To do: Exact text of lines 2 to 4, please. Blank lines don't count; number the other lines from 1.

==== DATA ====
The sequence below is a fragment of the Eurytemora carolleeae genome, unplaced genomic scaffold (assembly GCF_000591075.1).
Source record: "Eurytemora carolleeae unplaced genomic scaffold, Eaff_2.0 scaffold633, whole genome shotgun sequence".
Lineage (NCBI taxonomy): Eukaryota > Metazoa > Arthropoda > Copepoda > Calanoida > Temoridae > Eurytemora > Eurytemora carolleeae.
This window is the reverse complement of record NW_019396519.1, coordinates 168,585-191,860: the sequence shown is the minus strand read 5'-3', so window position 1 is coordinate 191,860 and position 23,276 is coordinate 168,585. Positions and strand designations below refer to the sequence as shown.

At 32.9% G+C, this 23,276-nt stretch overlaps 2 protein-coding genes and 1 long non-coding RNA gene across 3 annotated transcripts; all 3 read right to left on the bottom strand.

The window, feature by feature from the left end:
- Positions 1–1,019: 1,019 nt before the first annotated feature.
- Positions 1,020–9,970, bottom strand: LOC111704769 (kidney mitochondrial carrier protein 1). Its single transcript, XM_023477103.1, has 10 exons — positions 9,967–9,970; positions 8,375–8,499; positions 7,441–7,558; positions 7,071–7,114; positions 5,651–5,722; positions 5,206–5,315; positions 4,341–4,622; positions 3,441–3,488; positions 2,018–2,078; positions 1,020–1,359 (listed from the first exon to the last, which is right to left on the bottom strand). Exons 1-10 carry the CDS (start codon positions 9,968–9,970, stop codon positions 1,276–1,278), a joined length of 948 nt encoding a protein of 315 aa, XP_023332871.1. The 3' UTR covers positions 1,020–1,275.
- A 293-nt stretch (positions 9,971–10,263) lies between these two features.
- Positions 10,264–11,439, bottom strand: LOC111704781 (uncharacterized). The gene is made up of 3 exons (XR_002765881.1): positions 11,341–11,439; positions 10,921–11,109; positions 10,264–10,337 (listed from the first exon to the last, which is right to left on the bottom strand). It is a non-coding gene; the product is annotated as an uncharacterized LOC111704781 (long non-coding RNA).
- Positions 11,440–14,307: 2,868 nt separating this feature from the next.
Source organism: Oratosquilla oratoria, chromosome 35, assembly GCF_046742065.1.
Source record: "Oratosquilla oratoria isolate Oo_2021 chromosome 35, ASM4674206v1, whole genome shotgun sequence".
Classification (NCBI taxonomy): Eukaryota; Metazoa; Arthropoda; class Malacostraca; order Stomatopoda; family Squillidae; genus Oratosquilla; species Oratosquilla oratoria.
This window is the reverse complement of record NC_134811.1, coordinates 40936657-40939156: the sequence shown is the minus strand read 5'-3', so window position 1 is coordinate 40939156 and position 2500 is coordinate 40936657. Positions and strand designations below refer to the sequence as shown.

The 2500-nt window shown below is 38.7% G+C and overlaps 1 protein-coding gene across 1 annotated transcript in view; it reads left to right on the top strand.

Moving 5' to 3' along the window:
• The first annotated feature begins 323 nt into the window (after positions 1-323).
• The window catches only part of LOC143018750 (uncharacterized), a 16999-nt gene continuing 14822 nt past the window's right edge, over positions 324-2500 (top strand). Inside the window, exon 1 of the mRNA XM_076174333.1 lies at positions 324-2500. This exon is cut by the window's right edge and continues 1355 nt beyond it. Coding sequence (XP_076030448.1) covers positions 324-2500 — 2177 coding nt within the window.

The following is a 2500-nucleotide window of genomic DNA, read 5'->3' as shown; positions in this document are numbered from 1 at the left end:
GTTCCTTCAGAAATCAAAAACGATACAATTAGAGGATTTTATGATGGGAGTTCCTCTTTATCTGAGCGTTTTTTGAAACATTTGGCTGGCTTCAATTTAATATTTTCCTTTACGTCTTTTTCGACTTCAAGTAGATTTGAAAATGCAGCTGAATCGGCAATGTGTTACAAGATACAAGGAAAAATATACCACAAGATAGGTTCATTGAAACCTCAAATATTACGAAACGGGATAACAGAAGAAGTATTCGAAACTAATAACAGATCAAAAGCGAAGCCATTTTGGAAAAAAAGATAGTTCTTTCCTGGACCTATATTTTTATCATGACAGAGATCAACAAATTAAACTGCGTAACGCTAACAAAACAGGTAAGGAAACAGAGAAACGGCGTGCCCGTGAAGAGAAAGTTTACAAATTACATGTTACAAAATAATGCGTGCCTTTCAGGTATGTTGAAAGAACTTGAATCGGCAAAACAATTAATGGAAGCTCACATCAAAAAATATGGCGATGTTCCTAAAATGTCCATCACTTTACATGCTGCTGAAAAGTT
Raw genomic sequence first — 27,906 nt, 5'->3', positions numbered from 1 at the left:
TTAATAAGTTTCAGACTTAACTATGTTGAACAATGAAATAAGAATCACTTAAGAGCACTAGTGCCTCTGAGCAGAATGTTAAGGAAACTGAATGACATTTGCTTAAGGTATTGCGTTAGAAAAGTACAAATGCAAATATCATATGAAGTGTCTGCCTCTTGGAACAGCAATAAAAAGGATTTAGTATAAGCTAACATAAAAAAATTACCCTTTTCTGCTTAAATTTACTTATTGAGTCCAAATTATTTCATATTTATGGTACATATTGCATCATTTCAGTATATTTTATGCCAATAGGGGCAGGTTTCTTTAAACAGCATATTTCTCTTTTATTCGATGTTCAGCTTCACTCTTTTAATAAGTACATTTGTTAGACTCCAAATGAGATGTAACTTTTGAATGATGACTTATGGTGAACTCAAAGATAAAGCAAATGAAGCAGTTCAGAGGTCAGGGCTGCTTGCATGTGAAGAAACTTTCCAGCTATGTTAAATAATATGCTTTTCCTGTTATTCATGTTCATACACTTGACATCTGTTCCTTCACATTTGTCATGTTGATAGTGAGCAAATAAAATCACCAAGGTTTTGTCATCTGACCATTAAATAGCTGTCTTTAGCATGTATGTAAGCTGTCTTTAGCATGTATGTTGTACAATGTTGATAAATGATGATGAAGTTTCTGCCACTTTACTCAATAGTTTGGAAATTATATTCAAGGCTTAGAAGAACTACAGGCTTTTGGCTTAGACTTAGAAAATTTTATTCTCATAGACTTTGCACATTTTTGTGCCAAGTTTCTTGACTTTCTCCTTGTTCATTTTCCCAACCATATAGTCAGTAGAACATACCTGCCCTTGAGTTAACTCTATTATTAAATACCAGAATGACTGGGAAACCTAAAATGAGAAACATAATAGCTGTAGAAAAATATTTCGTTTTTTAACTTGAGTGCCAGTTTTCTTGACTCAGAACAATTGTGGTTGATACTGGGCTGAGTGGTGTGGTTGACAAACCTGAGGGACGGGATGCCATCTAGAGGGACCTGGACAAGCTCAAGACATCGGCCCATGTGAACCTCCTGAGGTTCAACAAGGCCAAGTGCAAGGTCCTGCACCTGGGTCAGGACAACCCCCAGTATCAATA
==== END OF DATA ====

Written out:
Source record: "Eurytemora carolleeae unplaced genomic scaffold, Eaff_2.0 scaffold633, whole genome shotgun sequence".
Lineage (NCBI taxonomy): Eukaryota > Metazoa > Arthropoda > Copepoda > Calanoida > Temoridae > Eurytemora > Eurytemora carolleeae.
This window is the reverse complement of record NW_019396519.1, coordinates 168,585-191,860: the sequence shown is the minus strand read 5'-3', so window position 1 is coordinate 191,860 and position 23,276 is coordinate 168,585. Positions and strand designations below refer to the sequence as shown.